Mammals can perceive myriad odorous molecules based on their perceived smell. It is estimated that humans can discriminate ∼10,000–1 trillion different odours. In animals, the olfactory system can also detect specific odorants that can elicit changes in behaviour and/or physiology. Thus, from identifying kin, food sources and sexually receptive mates to avoiding predation and disease, appropriate perception of environmental olfactory sensory cues is critical for survival and reproduction. The importance of sensing the molecular environment is reflected in the genetic investment in encoding olfactory receptors (ORs), which constitute the largest gene family in mammals. The OR gene repertoire is largely species-specific, and is shaped by the nature and necessity of chemosensory information for survival in each species' niche. As well as receptor differences, the morphology, size, neural projections and organization of chemosensory epithelia vary remarkably across mammals, suggesting differences in wider gene expression networks.

Odorant reception occurs primarily in the olfactory mucosa (OM), and is mediated by the ORs located in the cilia of olfactory sensory neurons (OSNs). ORs are then used in a combinatorial fashion to maximize odorant detection and discrimination. OSNs expressing the same OR are dispersed within a distinct area of the OM, and their axons coalesce into a few glomeruli in the main olfactory bulb where they synapse to second-order neurons in the olfactory pathway. It turn these neurons transmit signals to the olfactory cortex and other regions of the brain. Thus, a population of OSNs expressing a given OR constitutes an elementary unit of olfactory sensory input to the brain. However, twenty-four years after the initial discovery of the ORs, the molecular heterogeneity of the olfactory system at the intra- and inter-specific level still remains largely unknown. Our recent studies aimed to answer these questions.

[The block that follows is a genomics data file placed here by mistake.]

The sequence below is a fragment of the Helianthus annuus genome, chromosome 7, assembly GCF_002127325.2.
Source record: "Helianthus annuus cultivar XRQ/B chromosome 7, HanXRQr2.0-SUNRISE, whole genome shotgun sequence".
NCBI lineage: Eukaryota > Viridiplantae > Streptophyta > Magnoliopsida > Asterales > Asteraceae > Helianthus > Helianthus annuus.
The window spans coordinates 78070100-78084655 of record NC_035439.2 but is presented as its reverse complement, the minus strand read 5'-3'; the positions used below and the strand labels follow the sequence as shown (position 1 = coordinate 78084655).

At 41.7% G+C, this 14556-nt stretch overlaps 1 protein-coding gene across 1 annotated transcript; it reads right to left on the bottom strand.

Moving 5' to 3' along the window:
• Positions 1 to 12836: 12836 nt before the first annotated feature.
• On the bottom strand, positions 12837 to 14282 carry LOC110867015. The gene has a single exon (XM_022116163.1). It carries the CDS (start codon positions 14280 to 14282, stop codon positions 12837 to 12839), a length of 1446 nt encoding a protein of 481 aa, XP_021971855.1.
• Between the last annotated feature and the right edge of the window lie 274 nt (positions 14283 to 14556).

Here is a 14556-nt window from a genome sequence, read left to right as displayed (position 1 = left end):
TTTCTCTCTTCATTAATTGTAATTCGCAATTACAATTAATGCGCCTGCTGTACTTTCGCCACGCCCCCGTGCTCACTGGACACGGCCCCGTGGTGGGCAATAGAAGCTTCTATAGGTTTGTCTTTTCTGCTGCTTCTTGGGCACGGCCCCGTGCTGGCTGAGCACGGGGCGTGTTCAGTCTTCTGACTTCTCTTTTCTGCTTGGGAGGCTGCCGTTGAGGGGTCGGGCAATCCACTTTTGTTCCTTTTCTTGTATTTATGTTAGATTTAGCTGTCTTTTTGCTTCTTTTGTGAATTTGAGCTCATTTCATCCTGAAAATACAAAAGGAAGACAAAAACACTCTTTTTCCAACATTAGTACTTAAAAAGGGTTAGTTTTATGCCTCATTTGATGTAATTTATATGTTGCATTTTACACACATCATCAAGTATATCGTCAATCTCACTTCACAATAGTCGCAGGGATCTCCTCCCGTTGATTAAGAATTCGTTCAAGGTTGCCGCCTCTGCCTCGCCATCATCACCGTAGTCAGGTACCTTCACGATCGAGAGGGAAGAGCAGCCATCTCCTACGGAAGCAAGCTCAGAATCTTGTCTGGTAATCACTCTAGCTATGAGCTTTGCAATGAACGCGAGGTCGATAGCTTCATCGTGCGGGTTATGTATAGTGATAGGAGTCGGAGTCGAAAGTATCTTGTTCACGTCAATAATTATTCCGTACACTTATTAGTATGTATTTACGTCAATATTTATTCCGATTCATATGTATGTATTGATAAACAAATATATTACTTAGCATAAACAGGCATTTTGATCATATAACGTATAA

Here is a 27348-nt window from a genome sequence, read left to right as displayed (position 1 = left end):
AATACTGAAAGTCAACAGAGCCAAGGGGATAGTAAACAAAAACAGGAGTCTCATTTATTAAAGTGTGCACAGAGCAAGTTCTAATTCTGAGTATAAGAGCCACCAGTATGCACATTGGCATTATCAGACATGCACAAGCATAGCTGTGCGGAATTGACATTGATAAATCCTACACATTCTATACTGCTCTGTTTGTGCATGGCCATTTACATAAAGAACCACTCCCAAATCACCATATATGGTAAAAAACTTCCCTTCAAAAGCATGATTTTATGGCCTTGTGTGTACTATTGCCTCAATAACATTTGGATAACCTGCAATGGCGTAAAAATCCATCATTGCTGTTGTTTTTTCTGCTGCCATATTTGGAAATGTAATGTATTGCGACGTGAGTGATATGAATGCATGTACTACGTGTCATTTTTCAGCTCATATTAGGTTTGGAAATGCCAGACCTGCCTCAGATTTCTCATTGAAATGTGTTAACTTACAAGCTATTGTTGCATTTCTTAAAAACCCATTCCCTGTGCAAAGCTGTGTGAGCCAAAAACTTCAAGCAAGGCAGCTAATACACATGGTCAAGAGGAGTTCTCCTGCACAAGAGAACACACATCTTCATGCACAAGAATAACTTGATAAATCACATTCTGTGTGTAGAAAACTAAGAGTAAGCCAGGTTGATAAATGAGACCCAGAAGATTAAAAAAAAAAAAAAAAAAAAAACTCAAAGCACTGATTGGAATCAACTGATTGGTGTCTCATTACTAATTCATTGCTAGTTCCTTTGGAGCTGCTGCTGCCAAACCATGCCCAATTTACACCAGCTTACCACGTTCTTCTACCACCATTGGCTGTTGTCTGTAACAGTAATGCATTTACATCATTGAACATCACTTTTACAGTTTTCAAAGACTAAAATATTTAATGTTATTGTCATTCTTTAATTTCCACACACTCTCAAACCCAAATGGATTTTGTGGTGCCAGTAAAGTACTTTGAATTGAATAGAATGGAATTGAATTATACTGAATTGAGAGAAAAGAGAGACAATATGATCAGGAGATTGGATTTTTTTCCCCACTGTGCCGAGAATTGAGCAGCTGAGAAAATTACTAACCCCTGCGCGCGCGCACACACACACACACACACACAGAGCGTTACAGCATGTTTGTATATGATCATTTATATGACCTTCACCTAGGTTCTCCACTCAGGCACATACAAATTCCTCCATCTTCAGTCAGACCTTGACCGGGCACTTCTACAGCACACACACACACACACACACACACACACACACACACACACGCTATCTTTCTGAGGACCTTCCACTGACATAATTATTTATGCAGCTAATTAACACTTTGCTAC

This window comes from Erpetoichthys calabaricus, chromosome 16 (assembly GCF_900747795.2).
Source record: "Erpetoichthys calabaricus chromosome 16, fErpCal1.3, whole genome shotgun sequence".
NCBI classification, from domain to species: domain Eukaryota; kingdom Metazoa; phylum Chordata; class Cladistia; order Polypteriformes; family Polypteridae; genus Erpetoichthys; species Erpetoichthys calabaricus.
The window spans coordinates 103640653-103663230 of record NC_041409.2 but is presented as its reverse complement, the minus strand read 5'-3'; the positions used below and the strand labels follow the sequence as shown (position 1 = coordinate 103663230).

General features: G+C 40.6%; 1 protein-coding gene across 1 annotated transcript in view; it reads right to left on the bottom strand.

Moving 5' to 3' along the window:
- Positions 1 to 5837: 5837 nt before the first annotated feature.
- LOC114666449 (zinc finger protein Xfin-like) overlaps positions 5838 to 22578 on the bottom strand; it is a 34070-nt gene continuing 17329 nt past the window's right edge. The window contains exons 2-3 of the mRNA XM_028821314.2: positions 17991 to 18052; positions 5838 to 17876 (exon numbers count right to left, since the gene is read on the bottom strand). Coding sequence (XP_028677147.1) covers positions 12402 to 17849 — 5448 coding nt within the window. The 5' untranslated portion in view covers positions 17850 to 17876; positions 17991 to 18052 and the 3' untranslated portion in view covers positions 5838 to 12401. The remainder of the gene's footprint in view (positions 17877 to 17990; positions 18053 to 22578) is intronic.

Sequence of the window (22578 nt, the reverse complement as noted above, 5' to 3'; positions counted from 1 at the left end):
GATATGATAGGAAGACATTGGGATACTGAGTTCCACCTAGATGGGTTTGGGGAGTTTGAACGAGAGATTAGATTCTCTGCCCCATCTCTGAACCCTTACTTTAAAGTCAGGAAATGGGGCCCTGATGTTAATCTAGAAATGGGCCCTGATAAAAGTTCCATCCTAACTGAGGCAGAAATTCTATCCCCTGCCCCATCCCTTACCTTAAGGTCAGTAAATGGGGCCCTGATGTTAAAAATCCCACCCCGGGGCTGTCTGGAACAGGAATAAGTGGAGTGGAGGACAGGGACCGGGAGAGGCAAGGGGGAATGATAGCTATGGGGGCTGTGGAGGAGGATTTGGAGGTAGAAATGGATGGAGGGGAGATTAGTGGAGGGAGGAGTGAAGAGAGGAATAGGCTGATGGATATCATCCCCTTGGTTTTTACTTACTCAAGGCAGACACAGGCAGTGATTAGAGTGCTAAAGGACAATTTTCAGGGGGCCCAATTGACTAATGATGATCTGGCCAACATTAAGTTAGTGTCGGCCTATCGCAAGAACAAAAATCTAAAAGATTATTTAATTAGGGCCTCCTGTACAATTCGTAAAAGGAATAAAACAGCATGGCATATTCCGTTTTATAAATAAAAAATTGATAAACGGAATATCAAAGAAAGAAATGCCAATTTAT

Firstly, to identify single neuron-specific molecular barcodes, and to understand how the molecular heterogeneity at the single OSN level contributes to odor perception, we combined RNAseq with Fluorescent Assisted Cell Sorting (FACS) in a hierarchical fashion – from the whole tissue to single cells. Our analysis allowed us to identify hundreds of OSN-specific genes and thousands of other cell type specific genes in the OM. We were able to identify a previously uncharacterized sub-division of mature OSNs, which differentially express hundreds of genes. By sequencing single mature OSNs, we found that OSNs are extremely homogenous at the molecular level and can be subdivided in two classes based on their OR abundance levels. Notably, one of these classes is a novel class of chemosensory neurons which lack ORs, and express a unique molecular barcode. The high-sensitivity and hierarchical nature – from whole-tissue to single-cell – of our approach has the potential to unravel more novel pathways underlying olfactory neuronal diversity and function. This method can also be extended to any other cell types in the nervous system in order to discover novel genes associated with specific circuits or functions.

Lastly, to study the natural variation of the olfactory system between species with different chemosensory niches, we performed RNA-seq of the OM of zebrafish, mouse, rat, marmoset, macaque and human. Then, to better understand the evolutionary dynamics of gene expression in the olfactory system of these species, we conducted a comparative analysis of their olfactory transcriptomes. We found that ORs are expressed across a large dynamic range in all the species analysed, and that the RNA abundances correlate positively with the number of cells expressing a single receptor. The comparative transcriptomic analysis revealed a high degree of molecular conservation from zebrafish to humans. In addition, we developed a strategy that combined phylogenetics with the transcriptional profiles of OR [and other] genes to identify which receptors and gene networks may have been selected for different niches, and to better understand the evolution of olfaction.


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